The 19-year-old was home for an extended weekend (unexpectedly). It was a busy weekend, but we made time for ourselves, too. The Final Four was on Saturday evening, and so we gathered in the bonus room to engage in a ritual we have enjoyed for many years. Who knows how many more times we will be able to do this?
I’ve had an iPhone now for many years (several iPhones, actually). Like most smartphone users, it sometimes becomes an extension of my hand. It is my reader and music player, and e-mailer, and many other things. I’m typing on it right now using a Bluetooth keyboard. It’s easy to constantly play around on it.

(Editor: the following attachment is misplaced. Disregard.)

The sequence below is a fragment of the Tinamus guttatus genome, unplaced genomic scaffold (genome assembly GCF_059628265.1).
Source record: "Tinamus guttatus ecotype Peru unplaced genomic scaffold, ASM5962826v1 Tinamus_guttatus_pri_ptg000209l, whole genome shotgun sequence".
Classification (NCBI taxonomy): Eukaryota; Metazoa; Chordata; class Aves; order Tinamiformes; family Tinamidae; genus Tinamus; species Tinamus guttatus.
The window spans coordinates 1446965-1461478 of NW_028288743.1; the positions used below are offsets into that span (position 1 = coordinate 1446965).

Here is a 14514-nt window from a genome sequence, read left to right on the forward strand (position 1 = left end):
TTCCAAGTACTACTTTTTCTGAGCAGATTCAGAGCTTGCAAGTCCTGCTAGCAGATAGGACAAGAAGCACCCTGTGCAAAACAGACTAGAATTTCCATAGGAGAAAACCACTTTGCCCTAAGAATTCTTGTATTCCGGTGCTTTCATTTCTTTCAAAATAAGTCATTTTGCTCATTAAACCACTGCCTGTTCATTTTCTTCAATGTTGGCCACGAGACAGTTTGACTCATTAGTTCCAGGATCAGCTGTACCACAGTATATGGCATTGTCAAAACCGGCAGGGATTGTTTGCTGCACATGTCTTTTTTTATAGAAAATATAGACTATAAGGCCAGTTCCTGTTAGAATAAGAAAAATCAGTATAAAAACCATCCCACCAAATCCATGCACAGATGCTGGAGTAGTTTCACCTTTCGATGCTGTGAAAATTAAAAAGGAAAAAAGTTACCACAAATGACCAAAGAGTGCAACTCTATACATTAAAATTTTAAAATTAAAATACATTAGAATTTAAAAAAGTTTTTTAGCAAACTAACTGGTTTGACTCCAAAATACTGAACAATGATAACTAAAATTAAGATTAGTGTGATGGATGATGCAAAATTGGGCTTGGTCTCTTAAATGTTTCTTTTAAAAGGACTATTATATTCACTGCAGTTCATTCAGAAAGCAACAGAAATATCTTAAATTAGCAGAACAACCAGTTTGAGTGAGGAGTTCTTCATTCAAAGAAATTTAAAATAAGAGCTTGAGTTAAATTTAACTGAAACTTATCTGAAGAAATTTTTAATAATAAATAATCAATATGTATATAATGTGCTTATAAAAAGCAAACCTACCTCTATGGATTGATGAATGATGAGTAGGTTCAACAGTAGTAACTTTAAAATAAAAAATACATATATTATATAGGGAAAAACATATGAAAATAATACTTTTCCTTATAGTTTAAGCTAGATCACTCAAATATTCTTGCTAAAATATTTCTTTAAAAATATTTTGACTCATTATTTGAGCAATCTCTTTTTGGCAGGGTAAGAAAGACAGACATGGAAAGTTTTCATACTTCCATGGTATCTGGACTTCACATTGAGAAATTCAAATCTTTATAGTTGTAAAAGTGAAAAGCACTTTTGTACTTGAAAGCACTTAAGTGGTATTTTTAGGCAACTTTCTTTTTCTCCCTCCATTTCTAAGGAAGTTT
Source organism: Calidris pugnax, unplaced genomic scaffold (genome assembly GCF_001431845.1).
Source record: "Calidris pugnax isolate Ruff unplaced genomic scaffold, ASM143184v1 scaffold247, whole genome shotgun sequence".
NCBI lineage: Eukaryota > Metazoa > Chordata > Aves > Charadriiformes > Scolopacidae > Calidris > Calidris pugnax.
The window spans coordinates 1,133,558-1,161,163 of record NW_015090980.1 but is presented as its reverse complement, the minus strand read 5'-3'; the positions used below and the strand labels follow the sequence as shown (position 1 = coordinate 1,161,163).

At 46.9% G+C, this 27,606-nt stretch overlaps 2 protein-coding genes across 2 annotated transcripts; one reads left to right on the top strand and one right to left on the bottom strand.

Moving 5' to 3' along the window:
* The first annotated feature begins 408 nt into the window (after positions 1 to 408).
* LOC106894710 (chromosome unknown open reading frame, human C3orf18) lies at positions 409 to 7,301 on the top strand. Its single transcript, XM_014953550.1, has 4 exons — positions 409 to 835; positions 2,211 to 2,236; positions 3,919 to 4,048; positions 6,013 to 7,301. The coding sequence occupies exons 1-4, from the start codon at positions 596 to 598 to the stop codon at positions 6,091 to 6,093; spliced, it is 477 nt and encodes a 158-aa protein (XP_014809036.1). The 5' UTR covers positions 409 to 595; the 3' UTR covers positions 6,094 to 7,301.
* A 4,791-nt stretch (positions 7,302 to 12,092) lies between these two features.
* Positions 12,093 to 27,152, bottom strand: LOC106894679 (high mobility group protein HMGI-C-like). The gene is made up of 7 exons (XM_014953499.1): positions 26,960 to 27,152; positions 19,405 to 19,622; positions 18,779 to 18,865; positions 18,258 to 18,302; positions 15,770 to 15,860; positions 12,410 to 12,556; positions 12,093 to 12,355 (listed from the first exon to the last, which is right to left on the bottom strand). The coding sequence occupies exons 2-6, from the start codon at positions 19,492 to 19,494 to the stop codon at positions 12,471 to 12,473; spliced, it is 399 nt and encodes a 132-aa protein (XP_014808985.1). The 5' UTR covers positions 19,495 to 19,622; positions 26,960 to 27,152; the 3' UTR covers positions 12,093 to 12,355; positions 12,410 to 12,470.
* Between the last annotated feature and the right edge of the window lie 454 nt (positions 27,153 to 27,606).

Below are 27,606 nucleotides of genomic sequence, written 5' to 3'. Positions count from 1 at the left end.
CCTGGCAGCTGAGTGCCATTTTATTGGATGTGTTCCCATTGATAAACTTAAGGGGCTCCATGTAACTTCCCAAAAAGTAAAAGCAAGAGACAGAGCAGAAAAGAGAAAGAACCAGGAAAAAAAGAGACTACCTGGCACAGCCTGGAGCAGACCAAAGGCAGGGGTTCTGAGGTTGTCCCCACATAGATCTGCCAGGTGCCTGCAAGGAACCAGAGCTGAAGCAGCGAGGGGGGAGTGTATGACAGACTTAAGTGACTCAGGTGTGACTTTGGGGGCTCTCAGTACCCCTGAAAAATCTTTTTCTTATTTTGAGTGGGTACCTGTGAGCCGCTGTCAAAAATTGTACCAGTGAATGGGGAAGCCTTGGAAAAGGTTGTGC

Saturday evening I deliberately left it in the other room for several hours and set it on “Do not disturb.” I usually keep it in my pocket when visiting others, but this time I went one step further and made it much more inaccessible.
Honestly, I didn’t miss it for those few hours. Am I so important that I have to be accessible to others constantly? Is the world going to stop if I don’t check Twitter every hour? What happens if I don’t look at my email for the rest of the evening? Nothing, as it turns out.
It was a perfectly fine evening and we enjoyed two superb basketball games. I thought to myself that this is something I have to do more of. I’ve lived most of my life without a smartphone, so why is it suddenly so important that I constantly have one in my hand or in my pocket? It isn’t so important, after all.